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Opinion: U.S. rail-system security is a concern for some

(The following column by Chip Jones was posted on the Richmond Times-Dispatch website on November 8.)

RICHMOND, Va. -- Most scrutiny about travel security falls on the airlines. That's understandable, considering the hijackings that were key to the Sept. 11 terrorist attacks.

But after March's train bombings in Madrid, Spain, which killed nearly 200 people and wounded 1,400 more, some travelers wonder about the state of rail security in the United States.

Mary Lynn Taylor, associate director of admission at Collegiate School in Richmond, described a trip on Amtrak to attend a conference in Philadelphia early last month.

"I was astounded by the lack of security I witnessed," she said in an e-mail. "The last thing I ever want to do is to give 'the bad guys' any ideas, but I couldn't help but think what an open target our rail system provides."

The tickets of her group of administrators weren't checked until they were on board and the train was moving.

"No one ever checked the suitcase that I carried on board, or my pocketbook, or my briefcase," Taylor said. "It was quite an unsettling experience."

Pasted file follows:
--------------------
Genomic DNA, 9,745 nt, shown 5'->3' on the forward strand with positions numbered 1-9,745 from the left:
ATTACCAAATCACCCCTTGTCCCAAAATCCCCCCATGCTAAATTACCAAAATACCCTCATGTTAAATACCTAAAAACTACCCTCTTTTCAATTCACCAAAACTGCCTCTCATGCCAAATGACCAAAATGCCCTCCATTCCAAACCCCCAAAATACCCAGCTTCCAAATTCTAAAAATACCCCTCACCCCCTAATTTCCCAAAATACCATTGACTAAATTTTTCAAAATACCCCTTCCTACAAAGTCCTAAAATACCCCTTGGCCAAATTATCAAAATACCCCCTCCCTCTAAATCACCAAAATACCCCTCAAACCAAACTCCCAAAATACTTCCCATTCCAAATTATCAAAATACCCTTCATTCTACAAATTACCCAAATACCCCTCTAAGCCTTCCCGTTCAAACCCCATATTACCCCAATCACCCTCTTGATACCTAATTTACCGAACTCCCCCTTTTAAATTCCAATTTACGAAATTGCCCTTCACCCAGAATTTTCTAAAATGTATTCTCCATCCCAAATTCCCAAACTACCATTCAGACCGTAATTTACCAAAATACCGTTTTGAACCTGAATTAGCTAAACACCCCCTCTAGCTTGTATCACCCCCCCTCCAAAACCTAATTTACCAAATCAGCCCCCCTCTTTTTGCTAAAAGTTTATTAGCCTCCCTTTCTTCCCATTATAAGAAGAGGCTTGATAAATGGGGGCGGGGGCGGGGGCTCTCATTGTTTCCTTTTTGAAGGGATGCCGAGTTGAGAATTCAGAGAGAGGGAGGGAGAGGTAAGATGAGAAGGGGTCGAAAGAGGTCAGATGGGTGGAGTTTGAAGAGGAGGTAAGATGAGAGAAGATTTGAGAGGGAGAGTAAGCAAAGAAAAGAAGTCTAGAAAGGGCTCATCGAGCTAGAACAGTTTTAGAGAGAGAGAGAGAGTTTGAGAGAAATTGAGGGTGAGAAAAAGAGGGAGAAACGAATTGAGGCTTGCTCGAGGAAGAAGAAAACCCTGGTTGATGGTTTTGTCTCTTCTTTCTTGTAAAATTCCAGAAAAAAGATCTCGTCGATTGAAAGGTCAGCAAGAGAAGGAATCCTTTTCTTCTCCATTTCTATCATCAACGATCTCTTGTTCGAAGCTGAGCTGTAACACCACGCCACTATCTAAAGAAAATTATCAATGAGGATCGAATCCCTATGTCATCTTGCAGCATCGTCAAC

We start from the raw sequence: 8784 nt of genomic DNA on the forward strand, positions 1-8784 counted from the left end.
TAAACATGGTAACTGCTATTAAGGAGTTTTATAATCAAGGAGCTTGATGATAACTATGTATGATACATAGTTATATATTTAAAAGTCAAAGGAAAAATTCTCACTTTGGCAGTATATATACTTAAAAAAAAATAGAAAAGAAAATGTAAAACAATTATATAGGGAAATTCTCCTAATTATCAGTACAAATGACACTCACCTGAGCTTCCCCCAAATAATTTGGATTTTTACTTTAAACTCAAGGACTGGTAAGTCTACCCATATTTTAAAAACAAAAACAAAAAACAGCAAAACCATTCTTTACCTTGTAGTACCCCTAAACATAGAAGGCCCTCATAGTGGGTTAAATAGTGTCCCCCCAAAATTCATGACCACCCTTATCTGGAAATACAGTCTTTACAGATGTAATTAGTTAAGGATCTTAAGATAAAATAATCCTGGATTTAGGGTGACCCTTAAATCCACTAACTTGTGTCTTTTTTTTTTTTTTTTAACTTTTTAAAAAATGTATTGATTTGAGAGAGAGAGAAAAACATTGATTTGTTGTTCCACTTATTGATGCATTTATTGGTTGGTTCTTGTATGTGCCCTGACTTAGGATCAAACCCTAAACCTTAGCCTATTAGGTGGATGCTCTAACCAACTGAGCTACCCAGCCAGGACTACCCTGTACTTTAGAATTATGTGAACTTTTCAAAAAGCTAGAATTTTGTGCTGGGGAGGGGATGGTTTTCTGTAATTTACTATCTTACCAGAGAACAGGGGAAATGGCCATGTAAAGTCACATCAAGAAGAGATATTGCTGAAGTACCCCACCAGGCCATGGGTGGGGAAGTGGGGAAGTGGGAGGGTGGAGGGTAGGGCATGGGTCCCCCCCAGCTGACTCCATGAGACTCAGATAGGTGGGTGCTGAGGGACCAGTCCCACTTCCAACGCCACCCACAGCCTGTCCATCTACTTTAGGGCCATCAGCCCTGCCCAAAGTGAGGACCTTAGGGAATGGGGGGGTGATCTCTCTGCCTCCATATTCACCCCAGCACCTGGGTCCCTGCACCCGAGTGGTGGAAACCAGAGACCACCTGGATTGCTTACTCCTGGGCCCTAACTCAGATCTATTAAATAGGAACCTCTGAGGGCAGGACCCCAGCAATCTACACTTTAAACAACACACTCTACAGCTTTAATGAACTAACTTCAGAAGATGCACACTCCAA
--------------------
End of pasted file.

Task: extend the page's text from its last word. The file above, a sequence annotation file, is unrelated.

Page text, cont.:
Amtrak's chief spokesman, Cliff Black, said the railroad shares her concern. But Amtrak has been taking steps to upgrade security, he said.

Black listed these steps Amtrak has taken, many in recent days:
# greater police presence on trains;
# more police at Washington's Union Station and New York's Penn Station;
# the use of bomb-sniffing dogs; and
# alerting employees of the importance of serving as the railroad's "eyes and ears" to detect security threats.

The Transportation Security Administration worked with Amtrak over the summer, seeking new ways to scan baggage and passengers for explosives.

Last Monday marked the start of Amtrak's new effort to improve on-board security, including random checks of photo identifications.

Black acknowledged the challenge of providing security on trains that, in many cases, connect with other ground transportation such as subways and commuter rails.

Trains are far different from airplanes, he noted.

"They are essentially a public assembly place that moves. You have to use caution in the security approaches you take so you balance the security with feasibility and the free flow of commerce."

Monday, November 8, 2004

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